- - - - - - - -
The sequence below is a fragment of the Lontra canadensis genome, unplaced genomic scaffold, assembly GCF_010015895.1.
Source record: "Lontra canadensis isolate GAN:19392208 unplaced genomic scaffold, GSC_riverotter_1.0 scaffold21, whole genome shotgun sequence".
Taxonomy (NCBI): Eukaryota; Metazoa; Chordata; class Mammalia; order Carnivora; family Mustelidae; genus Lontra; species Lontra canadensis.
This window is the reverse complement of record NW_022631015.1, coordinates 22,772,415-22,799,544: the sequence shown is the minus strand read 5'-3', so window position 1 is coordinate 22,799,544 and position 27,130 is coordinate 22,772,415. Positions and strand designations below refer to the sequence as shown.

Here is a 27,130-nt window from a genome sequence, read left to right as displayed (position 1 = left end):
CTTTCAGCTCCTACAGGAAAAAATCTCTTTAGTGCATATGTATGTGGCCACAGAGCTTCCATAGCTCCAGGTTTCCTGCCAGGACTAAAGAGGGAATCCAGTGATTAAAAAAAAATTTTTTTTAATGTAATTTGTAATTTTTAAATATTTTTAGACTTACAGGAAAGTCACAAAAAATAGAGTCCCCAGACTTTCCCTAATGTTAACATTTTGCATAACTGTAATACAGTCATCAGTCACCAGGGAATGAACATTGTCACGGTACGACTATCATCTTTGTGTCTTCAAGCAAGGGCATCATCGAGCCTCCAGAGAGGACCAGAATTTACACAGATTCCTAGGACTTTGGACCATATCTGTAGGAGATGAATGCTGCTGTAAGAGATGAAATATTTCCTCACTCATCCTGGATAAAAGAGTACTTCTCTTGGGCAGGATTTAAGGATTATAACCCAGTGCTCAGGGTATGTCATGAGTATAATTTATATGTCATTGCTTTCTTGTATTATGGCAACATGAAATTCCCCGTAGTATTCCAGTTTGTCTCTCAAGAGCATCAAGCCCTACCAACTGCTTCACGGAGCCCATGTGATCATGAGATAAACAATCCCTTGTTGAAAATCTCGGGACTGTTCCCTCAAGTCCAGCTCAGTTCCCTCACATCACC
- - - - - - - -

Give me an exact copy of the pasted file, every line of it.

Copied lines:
The sequence below is a fragment of the Lontra canadensis genome, unplaced genomic scaffold, assembly GCF_010015895.1.
Source record: "Lontra canadensis isolate GAN:19392208 unplaced genomic scaffold, GSC_riverotter_1.0 scaffold21, whole genome shotgun sequence".
Taxonomy (NCBI): Eukaryota; Metazoa; Chordata; class Mammalia; order Carnivora; family Mustelidae; genus Lontra; species Lontra canadensis.
This window is the reverse complement of record NW_022631015.1, coordinates 22,772,415-22,799,544: the sequence shown is the minus strand read 5'-3', so window position 1 is coordinate 22,799,544 and position 27,130 is coordinate 22,772,415. Positions and strand designations below refer to the sequence as shown.

Here is a 27,130-nt window from a genome sequence, read left to right as displayed (position 1 = left end):
CTTTCAGCTCCTACAGGAAAAAATCTCTTTAGTGCATATGTATGTGGCCACAGAGCTTCCATAGCTCCAGGTTTCCTGCCAGGACTAAAGAGGGAATCCAGTGATTAAAAAAAAATTTTTTTTAATGTAATTTGTAATTTTTAAATATTTTTAGACTTACAGGAAAGTCACAAAAAATAGAGTCCCCAGACTTTCCCTAATGTTAACATTTTGCATAACTGTAATACAGTCATCAGTCACCAGGGAATGAACATTGTCACGGTACGACTATCATCTTTGTGTCTTCAAGCAAGGGCATCATCGAGCCTCCAGAGAGGACCAGAATTTACACAGATTCCTAGGACTTTGGACCATATCTGTAGGAGATGAATGCTGCTGTAAGAGATGAAATATTTCCTCACTCATCCTGGATAAAAGAGTACTTCTCTTGGGCAGGATTTAAGGATTATAACCCAGTGCTCAGGGTATGTCATGAGTATAATTTATATGTCATTGCTTTCTTGTATTATGGCAACATGAAATTCCCCGTAGTATTCCAGTTTGTCTCTCAAGAGCATCAAGCCCTACCAACTGCTTCACGGAGCCCATGTGATCATGAGATAAACAATCCCTTGTTGAAAATCTCGGGACTGTTCCCTCAAGTCCAGCTCAGTTCCCTCACATCACC